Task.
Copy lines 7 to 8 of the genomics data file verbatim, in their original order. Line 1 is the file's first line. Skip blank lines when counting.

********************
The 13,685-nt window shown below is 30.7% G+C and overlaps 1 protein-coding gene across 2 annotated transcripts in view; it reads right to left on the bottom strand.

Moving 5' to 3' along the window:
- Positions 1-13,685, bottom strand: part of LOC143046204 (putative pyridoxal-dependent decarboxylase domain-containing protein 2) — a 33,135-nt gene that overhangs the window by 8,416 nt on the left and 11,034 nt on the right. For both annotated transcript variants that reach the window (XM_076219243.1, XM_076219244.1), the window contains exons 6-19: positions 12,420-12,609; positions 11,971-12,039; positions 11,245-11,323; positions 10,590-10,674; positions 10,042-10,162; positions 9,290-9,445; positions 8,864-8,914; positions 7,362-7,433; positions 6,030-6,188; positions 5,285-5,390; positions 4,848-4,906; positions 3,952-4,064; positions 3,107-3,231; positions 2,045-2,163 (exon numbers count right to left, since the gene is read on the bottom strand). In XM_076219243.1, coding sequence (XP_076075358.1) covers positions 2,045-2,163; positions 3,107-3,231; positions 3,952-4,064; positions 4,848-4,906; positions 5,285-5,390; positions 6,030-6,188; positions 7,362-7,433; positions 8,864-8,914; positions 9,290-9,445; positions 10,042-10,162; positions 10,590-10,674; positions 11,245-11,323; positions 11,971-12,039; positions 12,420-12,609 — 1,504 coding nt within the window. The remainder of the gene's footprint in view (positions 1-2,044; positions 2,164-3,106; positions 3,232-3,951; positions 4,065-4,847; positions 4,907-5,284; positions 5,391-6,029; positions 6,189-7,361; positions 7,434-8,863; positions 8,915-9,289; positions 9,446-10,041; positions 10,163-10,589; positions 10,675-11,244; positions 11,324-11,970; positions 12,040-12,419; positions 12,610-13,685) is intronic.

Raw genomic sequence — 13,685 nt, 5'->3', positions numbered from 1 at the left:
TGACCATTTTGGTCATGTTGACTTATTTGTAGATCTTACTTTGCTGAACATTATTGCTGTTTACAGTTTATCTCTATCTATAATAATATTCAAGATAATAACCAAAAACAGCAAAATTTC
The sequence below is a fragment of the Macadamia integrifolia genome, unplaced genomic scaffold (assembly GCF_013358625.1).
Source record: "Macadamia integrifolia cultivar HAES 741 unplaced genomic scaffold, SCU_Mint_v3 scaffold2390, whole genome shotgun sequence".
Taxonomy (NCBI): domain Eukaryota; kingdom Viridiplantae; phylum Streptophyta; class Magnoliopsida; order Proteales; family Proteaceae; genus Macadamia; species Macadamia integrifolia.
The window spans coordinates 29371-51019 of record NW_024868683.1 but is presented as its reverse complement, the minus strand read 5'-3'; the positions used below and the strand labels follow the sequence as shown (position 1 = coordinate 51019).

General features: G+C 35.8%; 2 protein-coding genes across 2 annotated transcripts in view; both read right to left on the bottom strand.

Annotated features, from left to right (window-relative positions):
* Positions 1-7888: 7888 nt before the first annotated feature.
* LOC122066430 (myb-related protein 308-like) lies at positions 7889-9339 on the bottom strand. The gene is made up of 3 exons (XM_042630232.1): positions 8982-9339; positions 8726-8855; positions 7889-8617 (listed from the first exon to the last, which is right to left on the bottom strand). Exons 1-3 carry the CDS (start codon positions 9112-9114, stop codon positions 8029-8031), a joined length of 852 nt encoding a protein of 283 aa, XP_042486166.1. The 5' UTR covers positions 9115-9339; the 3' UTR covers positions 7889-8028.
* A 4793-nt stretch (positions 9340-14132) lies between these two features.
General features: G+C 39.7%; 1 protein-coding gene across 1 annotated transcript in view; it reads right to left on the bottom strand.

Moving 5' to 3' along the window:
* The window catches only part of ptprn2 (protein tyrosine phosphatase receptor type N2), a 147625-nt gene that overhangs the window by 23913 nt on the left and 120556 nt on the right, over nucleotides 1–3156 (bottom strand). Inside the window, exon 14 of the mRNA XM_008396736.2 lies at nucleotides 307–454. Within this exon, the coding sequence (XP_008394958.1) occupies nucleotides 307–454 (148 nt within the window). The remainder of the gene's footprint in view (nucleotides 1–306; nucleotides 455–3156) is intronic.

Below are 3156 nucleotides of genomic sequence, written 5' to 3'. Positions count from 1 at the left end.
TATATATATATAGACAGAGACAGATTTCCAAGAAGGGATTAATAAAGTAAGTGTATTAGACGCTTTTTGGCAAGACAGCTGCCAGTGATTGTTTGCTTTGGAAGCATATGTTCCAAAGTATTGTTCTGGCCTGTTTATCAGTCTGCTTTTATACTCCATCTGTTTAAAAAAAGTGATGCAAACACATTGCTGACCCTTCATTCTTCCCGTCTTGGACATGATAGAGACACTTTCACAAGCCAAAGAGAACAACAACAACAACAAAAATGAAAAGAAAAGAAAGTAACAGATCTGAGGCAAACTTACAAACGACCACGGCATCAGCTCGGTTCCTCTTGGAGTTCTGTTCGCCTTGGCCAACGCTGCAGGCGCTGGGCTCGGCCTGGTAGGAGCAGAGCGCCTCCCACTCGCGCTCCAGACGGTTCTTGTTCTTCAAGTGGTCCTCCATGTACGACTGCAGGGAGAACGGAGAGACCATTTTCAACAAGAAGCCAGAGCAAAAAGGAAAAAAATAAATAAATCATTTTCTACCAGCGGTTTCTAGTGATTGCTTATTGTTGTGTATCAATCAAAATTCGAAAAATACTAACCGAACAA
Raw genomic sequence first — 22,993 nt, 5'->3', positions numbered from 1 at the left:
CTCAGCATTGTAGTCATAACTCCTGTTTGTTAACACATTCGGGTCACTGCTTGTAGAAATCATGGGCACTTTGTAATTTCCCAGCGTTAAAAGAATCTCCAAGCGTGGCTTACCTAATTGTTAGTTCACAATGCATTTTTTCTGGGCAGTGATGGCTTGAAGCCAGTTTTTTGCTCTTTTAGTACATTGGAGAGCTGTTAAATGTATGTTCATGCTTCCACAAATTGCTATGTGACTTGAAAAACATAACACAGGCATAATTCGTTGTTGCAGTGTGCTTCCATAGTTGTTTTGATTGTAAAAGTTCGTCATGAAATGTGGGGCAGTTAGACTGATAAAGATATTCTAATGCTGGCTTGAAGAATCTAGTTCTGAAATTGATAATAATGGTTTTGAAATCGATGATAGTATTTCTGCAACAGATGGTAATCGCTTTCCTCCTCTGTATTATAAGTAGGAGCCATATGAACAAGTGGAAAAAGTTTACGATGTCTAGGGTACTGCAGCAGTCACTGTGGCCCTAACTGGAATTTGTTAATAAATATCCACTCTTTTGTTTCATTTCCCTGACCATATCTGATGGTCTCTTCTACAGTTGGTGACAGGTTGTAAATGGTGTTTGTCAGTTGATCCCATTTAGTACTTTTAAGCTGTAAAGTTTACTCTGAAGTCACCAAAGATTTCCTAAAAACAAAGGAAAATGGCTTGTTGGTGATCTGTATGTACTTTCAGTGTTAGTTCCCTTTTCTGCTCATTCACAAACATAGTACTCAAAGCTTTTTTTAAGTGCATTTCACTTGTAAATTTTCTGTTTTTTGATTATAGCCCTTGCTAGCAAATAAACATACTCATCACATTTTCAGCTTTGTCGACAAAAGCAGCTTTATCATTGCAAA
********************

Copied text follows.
Source record: "Macadamia integrifolia cultivar HAES 741 unplaced genomic scaffold, SCU_Mint_v3 scaffold2390, whole genome shotgun sequence".
Taxonomy (NCBI): domain Eukaryota; kingdom Viridiplantae; phylum Streptophyta; class Magnoliopsida; order Proteales; family Proteaceae; genus Macadamia; species Macadamia integrifolia.